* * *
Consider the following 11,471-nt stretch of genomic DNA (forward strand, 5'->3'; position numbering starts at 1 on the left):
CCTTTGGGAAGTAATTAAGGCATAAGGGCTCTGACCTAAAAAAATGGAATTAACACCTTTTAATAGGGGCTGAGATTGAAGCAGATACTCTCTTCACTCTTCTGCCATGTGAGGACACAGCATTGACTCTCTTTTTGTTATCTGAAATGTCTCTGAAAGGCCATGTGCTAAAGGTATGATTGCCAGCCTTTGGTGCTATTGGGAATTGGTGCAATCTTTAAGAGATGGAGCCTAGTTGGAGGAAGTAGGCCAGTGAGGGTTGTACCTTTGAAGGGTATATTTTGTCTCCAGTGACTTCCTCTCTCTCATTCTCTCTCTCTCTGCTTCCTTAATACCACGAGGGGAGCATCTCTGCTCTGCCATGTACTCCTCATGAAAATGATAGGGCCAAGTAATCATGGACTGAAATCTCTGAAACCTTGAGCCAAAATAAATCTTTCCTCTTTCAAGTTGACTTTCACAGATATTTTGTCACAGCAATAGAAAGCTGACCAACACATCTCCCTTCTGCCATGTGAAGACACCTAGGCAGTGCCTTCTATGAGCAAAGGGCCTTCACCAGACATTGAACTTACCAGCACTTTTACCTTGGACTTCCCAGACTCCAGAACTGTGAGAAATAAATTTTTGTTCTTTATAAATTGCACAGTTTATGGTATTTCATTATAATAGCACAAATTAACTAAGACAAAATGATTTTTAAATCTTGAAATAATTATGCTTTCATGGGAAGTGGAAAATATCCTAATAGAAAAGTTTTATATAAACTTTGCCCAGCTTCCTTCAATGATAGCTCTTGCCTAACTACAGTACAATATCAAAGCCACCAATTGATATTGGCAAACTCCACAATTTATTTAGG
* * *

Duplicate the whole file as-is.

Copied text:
Consider the following 11,471-nt stretch of genomic DNA (forward strand, 5'->3'; position numbering starts at 1 on the left):
CCTTTGGGAAGTAATTAAGGCATAAGGGCTCTGACCTAAAAAAATGGAATTAACACCTTTTAATAGGGGCTGAGATTGAAGCAGATACTCTCTTCACTCTTCTGCCATGTGAGGACACAGCATTGACTCTCTTTTTGTTATCTGAAATGTCTCTGAAAGGCCATGTGCTAAAGGTATGATTGCCAGCCTTTGGTGCTATTGGGAATTGGTGCAATCTTTAAGAGATGGAGCCTAGTTGGAGGAAGTAGGCCAGTGAGGGTTGTACCTTTGAAGGGTATATTTTGTCTCCAGTGACTTCCTCTCTCTCATTCTCTCTCTCTCTGCTTCCTTAATACCACGAGGGGAGCATCTCTGCTCTGCCATGTACTCCTCATGAAAATGATAGGGCCAAGTAATCATGGACTGAAATCTCTGAAACCTTGAGCCAAAATAAATCTTTCCTCTTTCAAGTTGACTTTCACAGATATTTTGTCACAGCAATAGAAAGCTGACCAACACATCTCCCTTCTGCCATGTGAAGACACCTAGGCAGTGCCTTCTATGAGCAAAGGGCCTTCACCAGACATTGAACTTACCAGCACTTTTACCTTGGACTTCCCAGACTCCAGAACTGTGAGAAATAAATTTTTGTTCTTTATAAATTGCACAGTTTATGGTATTTCATTATAATAGCACAAATTAACTAAGACAAAATGATTTTTAAATCTTGAAATAATTATGCTTTCATGGGAAGTGGAAAATATCCTAATAGAAAAGTTTTATATAAACTTTGCCCAGCTTCCTTCAATGATAGCTCTTGCCTAACTACAGTACAATATCAAAGCCACCAATTGATATTGGCAAACTCCACAATTTATTTAGG